crowd are loving this, just listen to them, what ’s that they ’re singing? ”
And as Lee paused to listen the song rose loud and clear from the sea of
green and silver in the Slytherin s ection of the stands:
 406 ‘

THE LION
AND THE
SERPENT
Weasley cannot save a thing,
He cannot block a single ring,
That ’s why Slytherins all sing:
Weasley is our King.

Weasley was born in a bin,
He always lets the Quaffle in,
Weasley will make sure we win,
Weasley is our King.

“— and Alicia passes back to Angelina! ” Lee shouted, and as Harry
swerved, his insides boiling at what he had just heard, he knew Lee was
trying to drown out the sound of the singing. “Come on now, Angelina
— looks like she ’s got just the Keeper to beat! — SHE SHOOTS —
SHE — aaaah . . . ”
Bletchley, the Slytherin Keeper, had saved the goal; he threw the Quaffle
to Warrington who sped off with it, zigzagging in between Alicia and
Katie; the singing from below grew louder and louder as he drew nearer
and nearer Ron —

Weasley is our King,
Weasley is our King,
He always lets the Quaffle in,
Weasley is our King.

Harry could not help himself: Abandoning his search for the Snitch, he
turned his Firebolt toward Ron, a lone figure at the far end of the pitch,
hovering before the three goal hoops while the massive War - rington
pelted toward him . . .
“— and it ’s Warri ngton with the Quaffle, Warrington heading for goal,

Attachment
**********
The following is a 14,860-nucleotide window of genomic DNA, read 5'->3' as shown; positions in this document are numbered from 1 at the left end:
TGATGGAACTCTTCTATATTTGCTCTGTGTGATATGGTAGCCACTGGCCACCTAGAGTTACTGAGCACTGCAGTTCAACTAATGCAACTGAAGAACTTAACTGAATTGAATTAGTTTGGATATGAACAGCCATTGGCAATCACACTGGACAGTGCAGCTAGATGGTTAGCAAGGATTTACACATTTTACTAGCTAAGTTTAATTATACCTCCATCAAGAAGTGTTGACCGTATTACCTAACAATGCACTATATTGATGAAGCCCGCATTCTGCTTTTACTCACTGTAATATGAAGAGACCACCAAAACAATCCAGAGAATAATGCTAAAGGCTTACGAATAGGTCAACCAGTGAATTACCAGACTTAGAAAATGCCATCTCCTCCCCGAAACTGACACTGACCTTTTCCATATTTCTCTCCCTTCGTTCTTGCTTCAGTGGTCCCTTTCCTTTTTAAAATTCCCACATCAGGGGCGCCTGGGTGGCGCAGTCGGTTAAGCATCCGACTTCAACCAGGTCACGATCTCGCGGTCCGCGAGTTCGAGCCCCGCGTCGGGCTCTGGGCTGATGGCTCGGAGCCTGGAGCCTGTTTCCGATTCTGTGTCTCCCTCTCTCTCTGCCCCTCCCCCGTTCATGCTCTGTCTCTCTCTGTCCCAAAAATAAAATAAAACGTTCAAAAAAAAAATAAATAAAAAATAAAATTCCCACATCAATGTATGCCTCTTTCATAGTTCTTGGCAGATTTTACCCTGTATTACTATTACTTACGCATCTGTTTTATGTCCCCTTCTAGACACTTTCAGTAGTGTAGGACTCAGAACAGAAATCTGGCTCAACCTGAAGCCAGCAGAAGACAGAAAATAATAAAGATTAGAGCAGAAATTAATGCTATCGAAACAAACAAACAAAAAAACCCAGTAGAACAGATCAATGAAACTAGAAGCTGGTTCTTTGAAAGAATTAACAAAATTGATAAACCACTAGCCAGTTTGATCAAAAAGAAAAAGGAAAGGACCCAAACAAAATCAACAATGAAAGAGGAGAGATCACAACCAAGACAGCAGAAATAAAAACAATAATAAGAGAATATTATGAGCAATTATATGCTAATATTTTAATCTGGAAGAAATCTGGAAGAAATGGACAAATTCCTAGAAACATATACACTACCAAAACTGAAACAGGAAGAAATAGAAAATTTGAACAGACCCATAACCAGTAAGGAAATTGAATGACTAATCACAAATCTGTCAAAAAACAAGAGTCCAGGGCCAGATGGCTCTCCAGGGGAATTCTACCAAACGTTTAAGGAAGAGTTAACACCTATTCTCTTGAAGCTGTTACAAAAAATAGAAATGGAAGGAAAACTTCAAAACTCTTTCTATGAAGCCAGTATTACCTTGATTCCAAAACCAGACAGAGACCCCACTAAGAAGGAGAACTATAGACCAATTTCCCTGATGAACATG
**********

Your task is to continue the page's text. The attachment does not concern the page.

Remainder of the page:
he ’s out of Bludger range with just the Keeper ahead — ”
A great swell of song rose from the Slytherin stands below:
 407 ‘

CHAPTER NINETEEN

Weasley cannot save a thing,
He cannot block a single ring . . .

“— so it ’s the first test for new Gryffindor Keeper, Weasley, brother of
Beaters, Fred and George, and a promising new talent on the team —
come on, Ron! ”
But the scream of delight came from the Slytherin end: Ron had dived
wildly, his arms wide, and the Quaffle had soared between them, straight
through Ron ’s central hoop.
“Slytherin score! ” came Lee ’s voice amid the cheering and booing from
the crowds belo w. “So that ’s ten -nil to Slytherin — bad luck, Ron . . . ”
The Slytherins sang even louder:

WEASLEY WAS BORN IN A BIN,
HE ALWAYS LETS THE QUAFFLE IN . . .

“— and Gryffindor back in possession and it ’s Katie Bell tanking up the
pitch — ” cried Lee valiantly, though the singing was now so deafening
that he could hardly make himself heard above it.

WEASLEY WILL MAKE SURE WE WIN,
WEASLEY IS OUR KING . . .

“Harry, WHAT ARE YOU DOING? ” screamed Angelina, soaring past
him to keep up with Katie. “GET GOING! ”
Harry realized that he had been stationary in midair for more than a
minute, watching the progress of the match without sparing a thought
for the whereabouts of the Snitch; horrified, he went into a dive and
started circling the pitch again, staring around, trying to ig - nore the
chorus now thundering through the stadium:
 408 ‘

THE LION
AND THE
SERPENT
WEASLEY IS OUR KING,
WEASLEY IS OUR KING . . .

There was no sign of the Snitch anywhere he looked; Malfoy was still
circling the stadium just like Harry. They passed midway around the
pitch going in opposite directions and Harry heard Malfoy singing
loudly,

WEASLEY WAS BORN IN A BIN . . .

“— and it ’s Warrington again, ” bellowed Lee, “who passes to Pucey,
Pucey ’s off past Spinnet, come on now Angelina, you can take him —
turns out you can ’t — but nice Bludger from Fred Weasley, I mean,